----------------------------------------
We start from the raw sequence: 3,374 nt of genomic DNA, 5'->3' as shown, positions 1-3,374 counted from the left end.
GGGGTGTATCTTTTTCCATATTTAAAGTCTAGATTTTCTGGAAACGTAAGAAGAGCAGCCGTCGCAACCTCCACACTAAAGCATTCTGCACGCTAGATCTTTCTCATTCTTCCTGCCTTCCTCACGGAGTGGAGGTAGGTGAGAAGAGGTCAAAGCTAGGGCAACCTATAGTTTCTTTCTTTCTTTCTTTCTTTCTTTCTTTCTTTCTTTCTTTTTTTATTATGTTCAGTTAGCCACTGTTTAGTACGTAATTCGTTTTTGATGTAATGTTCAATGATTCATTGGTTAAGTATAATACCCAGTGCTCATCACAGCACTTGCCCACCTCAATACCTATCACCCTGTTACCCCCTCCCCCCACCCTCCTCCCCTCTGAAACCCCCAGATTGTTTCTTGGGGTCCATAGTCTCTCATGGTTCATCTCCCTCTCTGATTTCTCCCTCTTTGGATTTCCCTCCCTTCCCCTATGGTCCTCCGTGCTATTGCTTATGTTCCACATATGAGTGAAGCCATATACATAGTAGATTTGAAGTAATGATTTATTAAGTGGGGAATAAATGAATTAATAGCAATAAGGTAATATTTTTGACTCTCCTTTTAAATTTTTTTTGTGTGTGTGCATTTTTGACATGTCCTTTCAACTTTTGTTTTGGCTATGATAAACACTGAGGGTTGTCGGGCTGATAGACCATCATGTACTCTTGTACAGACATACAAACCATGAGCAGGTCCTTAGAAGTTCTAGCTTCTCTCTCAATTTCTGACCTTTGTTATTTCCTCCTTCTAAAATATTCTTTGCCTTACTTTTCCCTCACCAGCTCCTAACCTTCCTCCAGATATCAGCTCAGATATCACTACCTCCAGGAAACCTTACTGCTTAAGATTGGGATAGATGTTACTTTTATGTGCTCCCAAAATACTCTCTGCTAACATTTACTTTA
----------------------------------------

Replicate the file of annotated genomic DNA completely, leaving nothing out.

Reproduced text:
We start from the raw sequence: 3,374 nt of genomic DNA, 5'->3' as shown, positions 1-3,374 counted from the left end.
GGGGTGTATCTTTTTCCATATTTAAAGTCTAGATTTTCTGGAAACGTAAGAAGAGCAGCCGTCGCAACCTCCACACTAAAGCATTCTGCACGCTAGATCTTTCTCATTCTTCCTGCCTTCCTCACGGAGTGGAGGTAGGTGAGAAGAGGTCAAAGCTAGGGCAACCTATAGTTTCTTTCTTTCTTTCTTTCTTTCTTTCTTTCTTTCTTTCTTTTTTTATTATGTTCAGTTAGCCACTGTTTAGTACGTAATTCGTTTTTGATGTAATGTTCAATGATTCATTGGTTAAGTATAATACCCAGTGCTCATCACAGCACTTGCCCACCTCAATACCTATCACCCTGTTACCCCCTCCCCCCACCCTCCTCCCCTCTGAAACCCCCAGATTGTTTCTTGGGGTCCATAGTCTCTCATGGTTCATCTCCCTCTCTGATTTCTCCCTCTTTGGATTTCCCTCCCTTCCCCTATGGTCCTCCGTGCTATTGCTTATGTTCCACATATGAGTGAAGCCATATACATAGTAGATTTGAAGTAATGATTTATTAAGTGGGGAATAAATGAATTAATAGCAATAAGGTAATATTTTTGACTCTCCTTTTAAATTTTTTTTGTGTGTGTGCATTTTTGACATGTCCTTTCAACTTTTGTTTTGGCTATGATAAACACTGAGGGTTGTCGGGCTGATAGACCATCATGTACTCTTGTACAGACATACAAACCATGAGCAGGTCCTTAGAAGTTCTAGCTTCTCTCTCAATTTCTGACCTTTGTTATTTCCTCCTTCTAAAATATTCTTTGCCTTACTTTTCCCTCACCAGCTCCTAACCTTCCTCCAGATATCAGCTCAGATATCACTACCTCCAGGAAACCTTACTGCTTAAGATTGGGATAGATGTTACTTTTATGTGCTCCCAAAATACTCTCTGCTAACATTTACTTTA